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Stanford Tuck Brings Down a Cardiff Raider.

The crash site in 2011, and in August 1940 when the aircraft fell into a field at Canns Farm

Heinkel He111P

Luftwaffe Fuselage Code 1G+OT

Stab 9/KG27


Pilot: Lt Otto Uhlane(PoW)

Observer: Ogefr Hans Ramstetter (PoW)

Flight Engineer Uffz Josef Kremm(PoW)

Wireless Operator: Uffz Edo Flick wounded (PoW)

Gunner: Gefr Gerhart Rother(PoW)

​Date: 14 August 1940 – 18.05 hrs

Place: Puriton, Somerset, UK

The crash site of a German bomber in a back garden of a house in Puriton was a local legend. However, when the Heinkel crashed the land had been a field – part of Canns Farm – the houses having been built after the war.

A war-time photograph of the crash showed a house with a distinctive chimney in the background. Fortunately it was possible to match the photo with the building today and it was also fortunate that the impact point of one engine was in a garden – just!

Details from Luftwaffe Crash Archive, published by Red Kite:

Probably en-route to attack Cardiff Docks, but the crew claimed they were on a reconnaissance sortie.

They became separated from the other two aircraft in the formation and were attacked by Spitfires, the starboard engine caught fire and the crew abandoned the aircraft by parachute.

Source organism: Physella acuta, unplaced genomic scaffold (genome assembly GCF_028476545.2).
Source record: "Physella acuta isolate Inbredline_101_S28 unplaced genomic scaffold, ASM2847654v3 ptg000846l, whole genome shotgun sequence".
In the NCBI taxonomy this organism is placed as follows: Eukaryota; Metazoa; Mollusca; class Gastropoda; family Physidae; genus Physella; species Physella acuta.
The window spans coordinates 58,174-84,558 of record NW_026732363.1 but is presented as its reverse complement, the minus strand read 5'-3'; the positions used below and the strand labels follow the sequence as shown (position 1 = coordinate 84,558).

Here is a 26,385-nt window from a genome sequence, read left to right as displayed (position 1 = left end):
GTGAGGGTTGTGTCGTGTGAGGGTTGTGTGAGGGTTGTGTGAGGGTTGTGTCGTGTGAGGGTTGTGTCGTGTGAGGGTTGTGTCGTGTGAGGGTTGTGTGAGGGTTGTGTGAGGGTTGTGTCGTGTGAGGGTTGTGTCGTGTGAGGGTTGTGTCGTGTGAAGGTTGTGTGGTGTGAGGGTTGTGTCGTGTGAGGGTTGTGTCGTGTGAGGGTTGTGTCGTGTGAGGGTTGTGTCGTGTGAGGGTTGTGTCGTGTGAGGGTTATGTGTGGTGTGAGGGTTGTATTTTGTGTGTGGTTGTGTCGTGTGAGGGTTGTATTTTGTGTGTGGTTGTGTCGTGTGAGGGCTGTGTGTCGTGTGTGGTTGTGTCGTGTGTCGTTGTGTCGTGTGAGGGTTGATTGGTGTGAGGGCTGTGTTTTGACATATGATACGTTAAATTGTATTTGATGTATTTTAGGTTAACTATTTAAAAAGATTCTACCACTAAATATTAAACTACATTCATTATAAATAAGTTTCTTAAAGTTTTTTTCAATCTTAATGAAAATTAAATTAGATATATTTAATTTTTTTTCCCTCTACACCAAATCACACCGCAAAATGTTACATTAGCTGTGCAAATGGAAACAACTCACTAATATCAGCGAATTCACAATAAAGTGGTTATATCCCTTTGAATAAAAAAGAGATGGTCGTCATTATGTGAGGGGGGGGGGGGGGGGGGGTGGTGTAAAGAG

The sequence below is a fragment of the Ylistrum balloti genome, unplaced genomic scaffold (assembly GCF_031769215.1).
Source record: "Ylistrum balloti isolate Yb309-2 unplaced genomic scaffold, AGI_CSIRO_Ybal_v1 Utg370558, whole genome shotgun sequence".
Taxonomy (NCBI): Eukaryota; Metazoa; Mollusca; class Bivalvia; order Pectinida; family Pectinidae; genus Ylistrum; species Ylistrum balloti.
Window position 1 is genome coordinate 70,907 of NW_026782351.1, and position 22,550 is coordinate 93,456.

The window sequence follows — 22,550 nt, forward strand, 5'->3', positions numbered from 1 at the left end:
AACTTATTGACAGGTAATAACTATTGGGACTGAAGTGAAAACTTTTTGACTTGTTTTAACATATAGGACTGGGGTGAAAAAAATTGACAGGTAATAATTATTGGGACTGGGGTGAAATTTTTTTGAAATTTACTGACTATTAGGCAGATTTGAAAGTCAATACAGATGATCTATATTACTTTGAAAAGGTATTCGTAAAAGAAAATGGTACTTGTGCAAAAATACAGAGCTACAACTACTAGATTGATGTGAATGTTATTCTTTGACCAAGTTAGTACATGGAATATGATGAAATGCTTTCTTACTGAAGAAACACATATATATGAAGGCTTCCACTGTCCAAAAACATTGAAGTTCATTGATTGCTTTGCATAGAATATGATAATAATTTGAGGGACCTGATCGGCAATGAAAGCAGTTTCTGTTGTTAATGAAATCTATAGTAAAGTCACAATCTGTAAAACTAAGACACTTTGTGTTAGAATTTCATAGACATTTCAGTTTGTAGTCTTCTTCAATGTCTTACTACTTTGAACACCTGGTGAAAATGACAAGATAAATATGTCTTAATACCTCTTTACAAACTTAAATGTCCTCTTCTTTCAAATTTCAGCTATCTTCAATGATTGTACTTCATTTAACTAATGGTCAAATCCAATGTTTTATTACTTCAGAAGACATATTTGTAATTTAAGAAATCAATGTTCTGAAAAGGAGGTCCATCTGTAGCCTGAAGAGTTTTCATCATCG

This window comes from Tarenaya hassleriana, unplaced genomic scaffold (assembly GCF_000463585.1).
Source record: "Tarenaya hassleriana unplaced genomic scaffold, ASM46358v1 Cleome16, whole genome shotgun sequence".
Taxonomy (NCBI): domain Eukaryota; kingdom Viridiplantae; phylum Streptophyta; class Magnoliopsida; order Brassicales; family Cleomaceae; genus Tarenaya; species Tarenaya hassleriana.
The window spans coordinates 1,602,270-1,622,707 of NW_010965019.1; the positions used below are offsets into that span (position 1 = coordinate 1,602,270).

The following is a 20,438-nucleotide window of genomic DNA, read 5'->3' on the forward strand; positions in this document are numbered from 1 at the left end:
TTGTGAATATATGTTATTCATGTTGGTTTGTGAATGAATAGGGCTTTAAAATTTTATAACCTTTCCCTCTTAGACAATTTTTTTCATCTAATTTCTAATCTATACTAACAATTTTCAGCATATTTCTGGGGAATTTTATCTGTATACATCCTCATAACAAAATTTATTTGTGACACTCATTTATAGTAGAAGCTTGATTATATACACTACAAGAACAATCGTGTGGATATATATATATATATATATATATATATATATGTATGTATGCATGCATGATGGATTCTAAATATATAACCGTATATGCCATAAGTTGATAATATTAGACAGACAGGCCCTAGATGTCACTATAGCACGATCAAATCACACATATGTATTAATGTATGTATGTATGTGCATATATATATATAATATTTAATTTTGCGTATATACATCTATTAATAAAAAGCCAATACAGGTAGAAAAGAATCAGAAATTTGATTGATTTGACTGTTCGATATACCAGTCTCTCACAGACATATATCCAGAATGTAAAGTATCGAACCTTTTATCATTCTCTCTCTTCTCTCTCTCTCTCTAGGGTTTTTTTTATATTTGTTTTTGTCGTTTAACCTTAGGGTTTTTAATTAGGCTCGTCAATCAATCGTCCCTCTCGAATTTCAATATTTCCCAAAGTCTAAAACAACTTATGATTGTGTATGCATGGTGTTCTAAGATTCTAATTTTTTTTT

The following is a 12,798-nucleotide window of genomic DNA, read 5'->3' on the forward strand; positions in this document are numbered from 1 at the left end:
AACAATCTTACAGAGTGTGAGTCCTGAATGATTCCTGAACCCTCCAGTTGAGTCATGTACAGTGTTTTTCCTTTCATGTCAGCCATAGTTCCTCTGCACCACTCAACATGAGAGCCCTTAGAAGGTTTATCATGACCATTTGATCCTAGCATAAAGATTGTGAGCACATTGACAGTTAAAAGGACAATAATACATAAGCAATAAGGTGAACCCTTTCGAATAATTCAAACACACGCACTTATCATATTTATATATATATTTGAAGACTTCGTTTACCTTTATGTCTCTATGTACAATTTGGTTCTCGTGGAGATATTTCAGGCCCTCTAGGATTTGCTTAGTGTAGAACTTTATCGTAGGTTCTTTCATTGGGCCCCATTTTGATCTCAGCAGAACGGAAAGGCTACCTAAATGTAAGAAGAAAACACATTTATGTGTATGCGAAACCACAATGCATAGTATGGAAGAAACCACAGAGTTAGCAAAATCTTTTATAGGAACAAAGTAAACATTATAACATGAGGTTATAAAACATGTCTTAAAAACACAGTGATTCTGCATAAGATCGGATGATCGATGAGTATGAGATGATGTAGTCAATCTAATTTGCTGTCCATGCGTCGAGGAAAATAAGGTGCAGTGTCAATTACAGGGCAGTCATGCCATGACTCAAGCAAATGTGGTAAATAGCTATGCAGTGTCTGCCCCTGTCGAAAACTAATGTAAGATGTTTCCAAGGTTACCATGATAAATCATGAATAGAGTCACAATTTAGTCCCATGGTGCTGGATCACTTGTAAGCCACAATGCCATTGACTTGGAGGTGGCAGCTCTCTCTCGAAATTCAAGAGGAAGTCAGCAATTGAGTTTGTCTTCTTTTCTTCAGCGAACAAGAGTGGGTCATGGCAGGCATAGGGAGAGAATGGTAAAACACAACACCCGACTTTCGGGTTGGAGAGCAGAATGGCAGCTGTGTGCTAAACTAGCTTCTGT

Markings: O in yellow.

It was Len Carp’s 16th birthday on 14 August 1940, the same day the German plane was shot down.

“I was out in the back garden because I heard this machine gunfire and looking up I could see it was a German and could see the Spitfire after it,” he said.

“It headed straight this way towards this area of the village and I actually saw it come down.

“We went to have a look but of course there were police there and they wouldn’t let us go nearer – they kept everybody back because you could hear the bullets going off – exploding with the heat.”

Vera Frost was playing with a friend when the German plane came down so low “it knocked somebody’s chimney off”.

“It came down very low and you could see there was no pilot in there and it blew up in a big explosion,” she said

“It was frightening.”

The crash site in 1940. Nothing recognisable as He111.

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